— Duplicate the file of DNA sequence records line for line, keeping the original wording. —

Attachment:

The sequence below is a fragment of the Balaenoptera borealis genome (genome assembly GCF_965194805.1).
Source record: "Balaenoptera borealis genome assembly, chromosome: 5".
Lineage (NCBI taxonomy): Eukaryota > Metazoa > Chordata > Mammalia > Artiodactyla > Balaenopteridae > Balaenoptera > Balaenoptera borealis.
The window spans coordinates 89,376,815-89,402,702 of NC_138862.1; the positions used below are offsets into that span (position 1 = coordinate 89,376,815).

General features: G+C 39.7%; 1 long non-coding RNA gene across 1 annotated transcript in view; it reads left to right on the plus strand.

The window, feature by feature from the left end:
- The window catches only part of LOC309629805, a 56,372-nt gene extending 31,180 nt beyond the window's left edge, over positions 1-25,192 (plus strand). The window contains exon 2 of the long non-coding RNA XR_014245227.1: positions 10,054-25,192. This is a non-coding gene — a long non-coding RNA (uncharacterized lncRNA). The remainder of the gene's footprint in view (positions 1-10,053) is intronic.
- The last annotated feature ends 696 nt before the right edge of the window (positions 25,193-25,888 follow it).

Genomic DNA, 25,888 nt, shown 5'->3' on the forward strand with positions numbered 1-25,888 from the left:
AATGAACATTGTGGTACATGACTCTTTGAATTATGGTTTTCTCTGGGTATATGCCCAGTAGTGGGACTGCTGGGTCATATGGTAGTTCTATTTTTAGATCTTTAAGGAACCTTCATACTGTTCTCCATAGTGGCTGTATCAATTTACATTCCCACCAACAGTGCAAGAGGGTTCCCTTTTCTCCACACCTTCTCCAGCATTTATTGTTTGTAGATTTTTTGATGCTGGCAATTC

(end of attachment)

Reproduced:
The sequence below is a fragment of the Balaenoptera borealis genome (genome assembly GCF_965194805.1).
Source record: "Balaenoptera borealis genome assembly, chromosome: 5".
Lineage (NCBI taxonomy): Eukaryota > Metazoa > Chordata > Mammalia > Artiodactyla > Balaenopteridae > Balaenoptera > Balaenoptera borealis.
The window spans coordinates 89,376,815-89,402,702 of NC_138862.1; the positions used below are offsets into that span (position 1 = coordinate 89,376,815).

General features: G+C 39.7%; 1 long non-coding RNA gene across 1 annotated transcript in view; it reads left to right on the plus strand.

The window, feature by feature from the left end:
- The window catches only part of LOC309629805, a 56,372-nt gene extending 31,180 nt beyond the window's left edge, over positions 1-25,192 (plus strand). The window contains exon 2 of the long non-coding RNA XR_014245227.1: positions 10,054-25,192. This is a non-coding gene — a long non-coding RNA (uncharacterized lncRNA). The remainder of the gene's footprint in view (positions 1-10,053) is intronic.
- The last annotated feature ends 696 nt before the right edge of the window (positions 25,193-25,888 follow it).

Genomic DNA, 25,888 nt, shown 5'->3' on the forward strand with positions numbered 1-25,888 from the left:
AATGAACATTGTGGTACATGACTCTTTGAATTATGGTTTTCTCTGGGTATATGCCCAGTAGTGGGACTGCTGGGTCATATGGTAGTTCTATTTTTAGATCTTTAAGGAACCTTCATACTGTTCTCCATAGTGGCTGTATCAATTTACATTCCCACCAACAGTGCAAGAGGGTTCCCTTTTCTCCACACCTTCTCCAGCATTTATTGTTTGTAGATTTTTTGATGCTGGCAATTC